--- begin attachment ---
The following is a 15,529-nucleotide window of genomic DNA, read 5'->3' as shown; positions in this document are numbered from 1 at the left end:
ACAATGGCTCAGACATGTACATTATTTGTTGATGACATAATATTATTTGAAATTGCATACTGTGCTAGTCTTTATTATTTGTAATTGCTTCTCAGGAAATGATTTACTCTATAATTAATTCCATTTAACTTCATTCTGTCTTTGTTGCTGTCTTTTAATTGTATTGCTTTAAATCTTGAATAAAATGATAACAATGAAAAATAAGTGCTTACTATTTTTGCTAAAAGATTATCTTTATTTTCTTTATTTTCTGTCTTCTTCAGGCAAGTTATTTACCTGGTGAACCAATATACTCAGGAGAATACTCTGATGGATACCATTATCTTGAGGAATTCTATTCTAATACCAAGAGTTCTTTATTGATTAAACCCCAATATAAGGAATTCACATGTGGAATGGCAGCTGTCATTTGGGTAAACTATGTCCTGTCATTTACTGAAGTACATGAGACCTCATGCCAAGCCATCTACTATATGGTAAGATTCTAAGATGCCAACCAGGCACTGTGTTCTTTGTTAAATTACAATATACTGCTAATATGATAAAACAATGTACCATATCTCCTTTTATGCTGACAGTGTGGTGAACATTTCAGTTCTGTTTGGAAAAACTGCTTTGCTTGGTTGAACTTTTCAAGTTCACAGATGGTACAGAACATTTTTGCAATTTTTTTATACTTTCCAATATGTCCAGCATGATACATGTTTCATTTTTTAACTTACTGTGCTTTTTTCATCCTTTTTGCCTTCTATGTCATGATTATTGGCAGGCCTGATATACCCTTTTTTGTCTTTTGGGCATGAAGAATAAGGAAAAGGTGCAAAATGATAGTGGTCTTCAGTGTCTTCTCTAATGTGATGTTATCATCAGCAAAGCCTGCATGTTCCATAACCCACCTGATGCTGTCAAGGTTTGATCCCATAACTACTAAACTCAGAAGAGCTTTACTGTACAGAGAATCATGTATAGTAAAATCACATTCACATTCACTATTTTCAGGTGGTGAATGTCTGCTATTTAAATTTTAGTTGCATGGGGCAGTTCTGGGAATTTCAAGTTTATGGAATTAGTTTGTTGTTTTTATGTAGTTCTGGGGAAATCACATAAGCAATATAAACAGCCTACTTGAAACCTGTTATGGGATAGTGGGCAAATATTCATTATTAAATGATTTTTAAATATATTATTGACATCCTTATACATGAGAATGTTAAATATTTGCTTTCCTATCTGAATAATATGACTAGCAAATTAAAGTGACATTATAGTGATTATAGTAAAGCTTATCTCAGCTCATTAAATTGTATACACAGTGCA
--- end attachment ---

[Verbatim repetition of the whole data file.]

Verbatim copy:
The following is a 15,529-nucleotide window of genomic DNA, read 5'->3' as shown; positions in this document are numbered from 1 at the left end:
ACAATGGCTCAGACATGTACATTATTTGTTGATGACATAATATTATTTGAAATTGCATACTGTGCTAGTCTTTATTATTTGTAATTGCTTCTCAGGAAATGATTTACTCTATAATTAATTCCATTTAACTTCATTCTGTCTTTGTTGCTGTCTTTTAATTGTATTGCTTTAAATCTTGAATAAAATGATAACAATGAAAAATAAGTGCTTACTATTTTTGCTAAAAGATTATCTTTATTTTCTTTATTTTCTGTCTTCTTCAGGCAAGTTATTTACCTGGTGAACCAATATACTCAGGAGAATACTCTGATGGATACCATTATCTTGAGGAATTCTATTCTAATACCAAGAGTTCTTTATTGATTAAACCCCAATATAAGGAATTCACATGTGGAATGGCAGCTGTCATTTGGGTAAACTATGTCCTGTCATTTACTGAAGTACATGAGACCTCATGCCAAGCCATCTACTATATGGTAAGATTCTAAGATGCCAACCAGGCACTGTGTTCTTTGTTAAATTACAATATACTGCTAATATGATAAAACAATGTACCATATCTCCTTTTATGCTGACAGTGTGGTGAACATTTCAGTTCTGTTTGGAAAAACTGCTTTGCTTGGTTGAACTTTTCAAGTTCACAGATGGTACAGAACATTTTTGCAATTTTTTTATACTTTCCAATATGTCCAGCATGATACATGTTTCATTTTTTAACTTACTGTGCTTTTTTCATCCTTTTTGCCTTCTATGTCATGATTATTGGCAGGCCTGATATACCCTTTTTTGTCTTTTGGGCATGAAGAATAAGGAAAAGGTGCAAAATGATAGTGGTCTTCAGTGTCTTCTCTAATGTGATGTTATCATCAGCAAAGCCTGCATGTTCCATAACCCACCTGATGCTGTCAAGGTTTGATCCCATAACTACTAAACTCAGAAGAGCTTTACTGTACAGAGAATCATGTATAGTAAAATCACATTCACATTCACTATTTTCAGGTGGTGAATGTCTGCTATTTAAATTTTAGTTGCATGGGGCAGTTCTGGGAATTTCAAGTTTATGGAATTAGTTTGTTGTTTTTATGTAGTTCTGGGGAAATCACATAAGCAATATAAACAGCCTACTTGAAACCTGTTATGGGATAGTGGGCAAATATTCATTATTAAATGATTTTTAAATATATTATTGACATCCTTATACATGAGAATGTTAAATATTTGCTTTCCTATCTGAATAATATGACTAGCAAATTAAAGTGACATTATAGTGATTATAGTAAAGCTTATCTCAGCTCATTAAATTGTATACACAGTGCA